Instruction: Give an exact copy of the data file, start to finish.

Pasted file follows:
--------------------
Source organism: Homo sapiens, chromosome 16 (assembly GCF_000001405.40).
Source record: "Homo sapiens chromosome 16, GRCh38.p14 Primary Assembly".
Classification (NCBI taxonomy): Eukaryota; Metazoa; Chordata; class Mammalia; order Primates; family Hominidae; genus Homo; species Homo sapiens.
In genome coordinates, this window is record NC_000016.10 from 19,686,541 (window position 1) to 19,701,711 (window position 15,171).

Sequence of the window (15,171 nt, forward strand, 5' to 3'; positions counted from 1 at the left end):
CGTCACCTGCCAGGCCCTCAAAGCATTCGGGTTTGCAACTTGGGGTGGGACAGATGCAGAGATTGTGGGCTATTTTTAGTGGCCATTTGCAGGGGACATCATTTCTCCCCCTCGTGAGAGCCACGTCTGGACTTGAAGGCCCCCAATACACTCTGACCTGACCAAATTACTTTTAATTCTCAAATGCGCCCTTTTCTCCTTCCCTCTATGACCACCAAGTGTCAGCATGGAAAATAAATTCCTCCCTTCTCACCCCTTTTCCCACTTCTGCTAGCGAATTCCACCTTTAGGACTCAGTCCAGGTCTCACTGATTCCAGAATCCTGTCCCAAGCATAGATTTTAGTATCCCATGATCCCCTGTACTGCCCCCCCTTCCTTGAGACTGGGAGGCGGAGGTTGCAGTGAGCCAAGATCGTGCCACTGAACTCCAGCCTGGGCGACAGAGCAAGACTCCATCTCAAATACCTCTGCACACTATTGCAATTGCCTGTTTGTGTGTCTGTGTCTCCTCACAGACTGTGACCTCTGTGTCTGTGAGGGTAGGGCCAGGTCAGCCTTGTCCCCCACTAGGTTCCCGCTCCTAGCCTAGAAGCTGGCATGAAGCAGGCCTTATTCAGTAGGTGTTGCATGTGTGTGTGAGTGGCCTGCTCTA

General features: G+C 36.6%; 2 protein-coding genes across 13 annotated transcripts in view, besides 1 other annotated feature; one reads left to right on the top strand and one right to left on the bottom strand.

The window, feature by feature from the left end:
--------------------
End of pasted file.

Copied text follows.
Source organism: Homo sapiens, chromosome 16 (assembly GCF_000001405.40).
Source record: "Homo sapiens chromosome 16, GRCh38.p14 Primary Assembly".
Classification (NCBI taxonomy): Eukaryota; Metazoa; Chordata; class Mammalia; order Primates; family Hominidae; genus Homo; species Homo sapiens.
In genome coordinates, this window is record NC_000016.10 from 19,686,541 (window position 1) to 19,701,711 (window position 15,171).

Sequence of the window (15,171 nt, forward strand, 5' to 3'; positions counted from 1 at the left end):
CGTCACCTGCCAGGCCCTCAAAGCATTCGGGTTTGCAACTTGGGGTGGGACAGATGCAGAGATTGTGGGCTATTTTTAGTGGCCATTTGCAGGGGACATCATTTCTCCCCCTCGTGAGAGCCACGTCTGGACTTGAAGGCCCCCAATACACTCTGACCTGACCAAATTACTTTTAATTCTCAAATGCGCCCTTTTCTCCTTCCCTCTATGACCACCAAGTGTCAGCATGGAAAATAAATTCCTCCCTTCTCACCCCTTTTCCCACTTCTGCTAGCGAATTCCACCTTTAGGACTCAGTCCAGGTCTCACTGATTCCAGAATCCTGTCCCAAGCATAGATTTTAGTATCCCATGATCCCCTGTACTGCCCCCCCTTCCTTGAGACTGGGAGGCGGAGGTTGCAGTGAGCCAAGATCGTGCCACTGAACTCCAGCCTGGGCGACAGAGCAAGACTCCATCTCAAATACCTCTGCACACTATTGCAATTGCCTGTTTGTGTGTCTGTGTCTCCTCACAGACTGTGACCTCTGTGTCTGTGAGGGTAGGGCCAGGTCAGCCTTGTCCCCCACTAGGTTCCCGCTCCTAGCCTAGAAGCTGGCATGAAGCAGGCCTTATTCAGTAGGTGTTGCATGTGTGTGTGAGTGGCCTGCTCTA

General features: G+C 36.6%; 2 protein-coding genes across 13 annotated transcripts in view, besides 1 other annotated feature; one reads left to right on the top strand and one right to left on the bottom strand.

The window, feature by feature from the left end: